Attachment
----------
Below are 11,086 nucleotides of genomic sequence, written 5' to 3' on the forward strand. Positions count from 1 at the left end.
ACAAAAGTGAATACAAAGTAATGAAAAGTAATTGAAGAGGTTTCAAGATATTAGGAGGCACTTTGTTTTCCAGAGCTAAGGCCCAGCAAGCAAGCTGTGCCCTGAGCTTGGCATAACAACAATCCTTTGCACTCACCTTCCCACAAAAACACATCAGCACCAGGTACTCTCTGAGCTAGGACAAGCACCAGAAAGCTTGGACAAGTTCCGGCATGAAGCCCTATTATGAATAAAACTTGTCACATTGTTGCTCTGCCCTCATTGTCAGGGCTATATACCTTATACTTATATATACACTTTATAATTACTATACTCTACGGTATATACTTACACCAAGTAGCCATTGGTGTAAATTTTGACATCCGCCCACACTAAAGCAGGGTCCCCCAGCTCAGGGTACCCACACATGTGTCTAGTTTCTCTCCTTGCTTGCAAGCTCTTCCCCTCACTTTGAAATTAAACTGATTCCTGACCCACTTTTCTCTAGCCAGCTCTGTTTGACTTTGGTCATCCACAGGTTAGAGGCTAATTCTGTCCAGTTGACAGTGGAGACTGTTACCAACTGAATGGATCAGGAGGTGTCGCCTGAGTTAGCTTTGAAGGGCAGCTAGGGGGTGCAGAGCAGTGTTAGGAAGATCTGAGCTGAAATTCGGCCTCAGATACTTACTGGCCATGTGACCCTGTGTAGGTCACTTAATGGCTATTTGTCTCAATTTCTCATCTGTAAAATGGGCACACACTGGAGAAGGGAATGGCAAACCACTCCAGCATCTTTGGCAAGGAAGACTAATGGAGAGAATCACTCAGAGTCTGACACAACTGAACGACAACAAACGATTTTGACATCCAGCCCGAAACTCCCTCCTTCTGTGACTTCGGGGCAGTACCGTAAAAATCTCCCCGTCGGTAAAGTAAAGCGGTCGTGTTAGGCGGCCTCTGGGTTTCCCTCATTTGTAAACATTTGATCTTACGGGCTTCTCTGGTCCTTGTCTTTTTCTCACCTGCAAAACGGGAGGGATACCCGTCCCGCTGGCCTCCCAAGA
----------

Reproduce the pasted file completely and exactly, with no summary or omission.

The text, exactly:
Below are 11,086 nucleotides of genomic sequence, written 5' to 3' on the forward strand. Positions count from 1 at the left end.
ACAAAAGTGAATACAAAGTAATGAAAAGTAATTGAAGAGGTTTCAAGATATTAGGAGGCACTTTGTTTTCCAGAGCTAAGGCCCAGCAAGCAAGCTGTGCCCTGAGCTTGGCATAACAACAATCCTTTGCACTCACCTTCCCACAAAAACACATCAGCACCAGGTACTCTCTGAGCTAGGACAAGCACCAGAAAGCTTGGACAAGTTCCGGCATGAAGCCCTATTATGAATAAAACTTGTCACATTGTTGCTCTGCCCTCATTGTCAGGGCTATATACCTTATACTTATATATACACTTTATAATTACTATACTCTACGGTATATACTTACACCAAGTAGCCATTGGTGTAAATTTTGACATCCGCCCACACTAAAGCAGGGTCCCCCAGCTCAGGGTACCCACACATGTGTCTAGTTTCTCTCCTTGCTTGCAAGCTCTTCCCCTCACTTTGAAATTAAACTGATTCCTGACCCACTTTTCTCTAGCCAGCTCTGTTTGACTTTGGTCATCCACAGGTTAGAGGCTAATTCTGTCCAGTTGACAGTGGAGACTGTTACCAACTGAATGGATCAGGAGGTGTCGCCTGAGTTAGCTTTGAAGGGCAGCTAGGGGGTGCAGAGCAGTGTTAGGAAGATCTGAGCTGAAATTCGGCCTCAGATACTTACTGGCCATGTGACCCTGTGTAGGTCACTTAATGGCTATTTGTCTCAATTTCTCATCTGTAAAATGGGCACACACTGGAGAAGGGAATGGCAAACCACTCCAGCATCTTTGGCAAGGAAGACTAATGGAGAGAATCACTCAGAGTCTGACACAACTGAACGACAACAAACGATTTTGACATCCAGCCCGAAACTCCCTCCTTCTGTGACTTCGGGGCAGTACCGTAAAAATCTCCCCGTCGGTAAAGTAAAGCGGTCGTGTTAGGCGGCCTCTGGGTTTCCCTCATTTGTAAACATTTGATCTTACGGGCTTCTCTGGTCCTTGTCTTTTTCTCACCTGCAAAACGGGAGGGATACCCGTCCCGCTGGCCTCCCAAGA